And they said I threatened her, put me back in the wagon, and took me off to the police station, and they have ever since. (sic) I have been locked up ever since then. That is how it happened.

Out of appellant's own mouth came an explanation for the jurors who may have questioned appellant's appearance in prison clothing. Given this remark, we cannot say that appellant's apparel gave rise to a causative inference of his imprisonment or of other crimes, as commented on in Commonwealth v. Keeler, supra. Nor could the jury reasonably be said to have been so affected by appellant's appearance as a prisoner during jury selection when appellant himself complained of that fact in his defense.

When appellant's remark is considered with the overwhelming evidence against him, it must be concluded that appellant's prison clothing amounted to no more than harmless error.

Therefore, judgment of sentence affirmed.

[ 339 Pa. Super. Page 522]

CIRILLO, Judge, concurring:

I concur in the majority's disposition of this matter. I write separately because I feel compelled to expand upon the rationale underlying our decision, and to state my distaste for the tactic employed by defense counsel in this case.

It is beyond question that "there is no constitutional prohibition to a court's denial in appropriate circumstances, of a defendant's request to be tried by a judge sitting without a jury." Commonwealth v. Garrison, 242 Pa. Super. 509, 514-15, 363 A.2d 388, 390 (1976) (allocatur denied). See also Commonwealth v. Hailey, 332 Pa. Super. 167, 480 A.2d 1240 (1984) (no absolute right to a bench trial); Commonwealth v. Edney, 318 Pa. Super. 362, 464 A.2d 1386 (1983) (same); Commonwealth v. Maxwell, 312 Pa. Super. 557, 459 A.2d 362 (1983) (court not constitutionally prohibited from denying request to waive jury trial); Commonwealth v. Giaccio, 311 Pa. Super. 259, 457 A.2d 875 (1983) (no absolute right to non-jury trial); Commonwealth v. Forrest, 305 Pa. Super. 297, 451 A.2d 540 (1982) (no constitutional reason why a court cannot refuse waiver). The decision to grant a waiver of a jury trial is one committed to the sound discretion of the trial court. Commonwealth v. Sorrell, 500 Pa. 355, 456 A.2d 1326 (1982); Commonwealth v. Maxwell, supra; Commonwealth v. Giaccio, supra; Commonwealth v. Forrest, supra; Commonwealth v. Lee, 262 Pa. Super. 280, 396 A.2d 755 (1978).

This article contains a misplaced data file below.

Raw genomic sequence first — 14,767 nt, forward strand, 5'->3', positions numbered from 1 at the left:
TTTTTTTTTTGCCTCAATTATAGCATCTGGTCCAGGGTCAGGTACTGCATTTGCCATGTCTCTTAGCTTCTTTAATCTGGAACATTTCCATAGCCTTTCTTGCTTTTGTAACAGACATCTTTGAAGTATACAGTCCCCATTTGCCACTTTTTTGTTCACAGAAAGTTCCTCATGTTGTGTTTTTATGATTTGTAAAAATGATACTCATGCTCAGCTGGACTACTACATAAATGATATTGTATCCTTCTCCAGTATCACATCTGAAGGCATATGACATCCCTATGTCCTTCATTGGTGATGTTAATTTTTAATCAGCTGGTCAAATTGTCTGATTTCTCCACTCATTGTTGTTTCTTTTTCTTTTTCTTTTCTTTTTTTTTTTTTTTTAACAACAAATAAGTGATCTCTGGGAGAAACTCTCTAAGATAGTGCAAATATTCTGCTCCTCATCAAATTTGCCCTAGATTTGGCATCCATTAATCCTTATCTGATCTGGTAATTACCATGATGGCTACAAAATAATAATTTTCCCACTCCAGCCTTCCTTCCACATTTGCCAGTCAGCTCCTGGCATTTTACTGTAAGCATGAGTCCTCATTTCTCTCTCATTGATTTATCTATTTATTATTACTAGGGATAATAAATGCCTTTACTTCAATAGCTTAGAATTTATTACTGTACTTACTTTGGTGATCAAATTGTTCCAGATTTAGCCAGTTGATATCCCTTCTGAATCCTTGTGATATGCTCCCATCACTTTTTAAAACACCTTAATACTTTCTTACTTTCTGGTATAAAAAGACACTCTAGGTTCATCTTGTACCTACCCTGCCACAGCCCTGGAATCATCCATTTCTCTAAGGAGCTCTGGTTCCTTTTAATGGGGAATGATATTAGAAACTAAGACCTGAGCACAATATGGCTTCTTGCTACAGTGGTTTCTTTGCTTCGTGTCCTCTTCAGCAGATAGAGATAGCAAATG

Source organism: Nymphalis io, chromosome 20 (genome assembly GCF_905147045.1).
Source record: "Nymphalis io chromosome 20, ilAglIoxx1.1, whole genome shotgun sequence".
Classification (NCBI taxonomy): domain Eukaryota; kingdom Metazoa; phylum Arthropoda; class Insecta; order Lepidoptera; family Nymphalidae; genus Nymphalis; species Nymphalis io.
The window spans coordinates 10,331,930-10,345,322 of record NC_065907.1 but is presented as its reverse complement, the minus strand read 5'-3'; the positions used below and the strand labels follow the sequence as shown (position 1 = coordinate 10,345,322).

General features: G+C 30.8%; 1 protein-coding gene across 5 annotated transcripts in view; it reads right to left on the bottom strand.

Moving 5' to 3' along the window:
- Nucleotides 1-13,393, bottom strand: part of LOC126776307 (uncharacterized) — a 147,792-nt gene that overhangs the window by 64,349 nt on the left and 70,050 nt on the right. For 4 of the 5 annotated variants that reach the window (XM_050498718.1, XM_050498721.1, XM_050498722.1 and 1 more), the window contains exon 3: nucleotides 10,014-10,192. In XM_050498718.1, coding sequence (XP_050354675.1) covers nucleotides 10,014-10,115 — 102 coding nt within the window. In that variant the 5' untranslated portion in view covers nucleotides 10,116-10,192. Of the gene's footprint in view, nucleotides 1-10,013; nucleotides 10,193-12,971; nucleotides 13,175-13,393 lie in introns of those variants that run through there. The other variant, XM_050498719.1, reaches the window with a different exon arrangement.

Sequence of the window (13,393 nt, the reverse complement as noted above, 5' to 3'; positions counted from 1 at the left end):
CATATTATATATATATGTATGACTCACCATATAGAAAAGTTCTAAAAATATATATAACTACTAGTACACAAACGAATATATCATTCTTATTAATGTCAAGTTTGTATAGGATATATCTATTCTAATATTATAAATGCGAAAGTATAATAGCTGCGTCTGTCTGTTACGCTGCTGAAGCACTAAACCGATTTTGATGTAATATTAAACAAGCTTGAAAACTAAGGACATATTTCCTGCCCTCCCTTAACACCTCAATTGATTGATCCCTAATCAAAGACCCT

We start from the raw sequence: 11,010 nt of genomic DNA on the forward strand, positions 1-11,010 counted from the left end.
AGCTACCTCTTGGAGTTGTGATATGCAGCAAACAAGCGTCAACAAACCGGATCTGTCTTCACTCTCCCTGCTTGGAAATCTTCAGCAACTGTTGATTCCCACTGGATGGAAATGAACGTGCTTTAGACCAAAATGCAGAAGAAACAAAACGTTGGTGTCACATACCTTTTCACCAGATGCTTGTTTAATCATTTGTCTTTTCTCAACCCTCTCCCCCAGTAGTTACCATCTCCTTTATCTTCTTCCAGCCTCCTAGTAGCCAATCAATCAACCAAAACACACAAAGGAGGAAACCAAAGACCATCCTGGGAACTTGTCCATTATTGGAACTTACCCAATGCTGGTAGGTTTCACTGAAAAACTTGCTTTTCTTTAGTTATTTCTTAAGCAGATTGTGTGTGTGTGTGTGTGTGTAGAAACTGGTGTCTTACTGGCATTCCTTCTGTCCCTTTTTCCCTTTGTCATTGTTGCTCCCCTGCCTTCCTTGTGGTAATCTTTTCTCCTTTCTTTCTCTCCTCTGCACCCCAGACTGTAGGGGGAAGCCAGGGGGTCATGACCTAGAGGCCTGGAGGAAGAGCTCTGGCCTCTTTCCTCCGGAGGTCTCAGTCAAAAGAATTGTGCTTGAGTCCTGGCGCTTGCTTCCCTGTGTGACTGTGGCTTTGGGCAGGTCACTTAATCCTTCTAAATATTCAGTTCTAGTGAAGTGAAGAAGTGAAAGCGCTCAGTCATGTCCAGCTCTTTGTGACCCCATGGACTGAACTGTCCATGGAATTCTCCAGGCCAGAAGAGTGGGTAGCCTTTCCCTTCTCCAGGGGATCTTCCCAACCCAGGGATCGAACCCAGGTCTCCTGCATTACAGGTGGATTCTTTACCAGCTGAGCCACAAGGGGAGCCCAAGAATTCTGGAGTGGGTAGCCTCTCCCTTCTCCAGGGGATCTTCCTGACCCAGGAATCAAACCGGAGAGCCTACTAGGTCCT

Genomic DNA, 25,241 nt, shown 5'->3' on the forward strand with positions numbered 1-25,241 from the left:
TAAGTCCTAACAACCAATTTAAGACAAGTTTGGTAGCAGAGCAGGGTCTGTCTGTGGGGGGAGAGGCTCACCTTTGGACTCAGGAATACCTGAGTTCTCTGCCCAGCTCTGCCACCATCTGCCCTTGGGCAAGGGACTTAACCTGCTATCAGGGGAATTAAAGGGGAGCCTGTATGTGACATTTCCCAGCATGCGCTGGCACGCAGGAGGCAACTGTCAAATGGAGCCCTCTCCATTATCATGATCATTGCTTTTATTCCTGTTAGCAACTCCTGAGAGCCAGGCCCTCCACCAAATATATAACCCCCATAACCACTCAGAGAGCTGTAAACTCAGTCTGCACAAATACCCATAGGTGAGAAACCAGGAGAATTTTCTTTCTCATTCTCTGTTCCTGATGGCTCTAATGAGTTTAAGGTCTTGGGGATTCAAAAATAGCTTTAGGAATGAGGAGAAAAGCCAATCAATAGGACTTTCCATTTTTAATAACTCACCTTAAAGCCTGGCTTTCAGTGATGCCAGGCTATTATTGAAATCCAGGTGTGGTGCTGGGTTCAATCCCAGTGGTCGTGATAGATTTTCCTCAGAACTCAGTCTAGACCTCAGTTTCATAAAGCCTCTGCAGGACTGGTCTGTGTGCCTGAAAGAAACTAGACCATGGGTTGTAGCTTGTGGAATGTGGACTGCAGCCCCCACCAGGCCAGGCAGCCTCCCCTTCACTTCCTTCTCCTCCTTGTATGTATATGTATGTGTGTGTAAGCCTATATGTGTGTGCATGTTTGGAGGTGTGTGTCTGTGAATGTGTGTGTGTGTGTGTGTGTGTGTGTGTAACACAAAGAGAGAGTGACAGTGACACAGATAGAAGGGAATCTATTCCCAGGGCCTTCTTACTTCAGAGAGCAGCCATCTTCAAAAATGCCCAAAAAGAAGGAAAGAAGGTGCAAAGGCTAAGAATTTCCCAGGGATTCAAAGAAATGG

The fact that a waiver is found to be "knowing and intelligent" does not mandate the court's approval of a defense request to be tried without a jury; "[i]nstead, . . . even if satisfied that the defendant's waiver is 'knowing and intelligent,' . . . the judge has discretion to decide whether to approve the waiver." Commonwealth v. Giaccio, supra, 311 Pa. Superior Ct. at 262, 457 A.2d at 876. See, e.g., Commonwealth v. Smith, 500 Pa. 355, 456 A.2d 1326 (1982) (court may properly deny waiver where judge was exposed to accused's criminal record during pre-trial proceeding); Commonwealth v. Garrison, 242 Pa. Super. 509, 364 A.2d 388 (1976) (court may properly deny waiver

[ 339 Pa. Super. Page 523]

    when accused's only purpose was to maneuver for a more desirable judge).

In the case at bar, appellant's action was nothing more than a blatant attempt to judge-shop. Even had the learned trial judge held a waiver colloquy, I have no doubt that he would have denied appellant's request. Where the motivations for an accused's waiver request are as clear as appellant's, a colloquy is not necessary.

I must also note my distaste for defense counsel's tactics regarding appellant's placement in the Career Criminal Program. Appellant's extensive prior record certainly warranted his inclusion in the Program. Counsel's attempt to sidestep the inevitable was at most a waste of valuable judicial assets.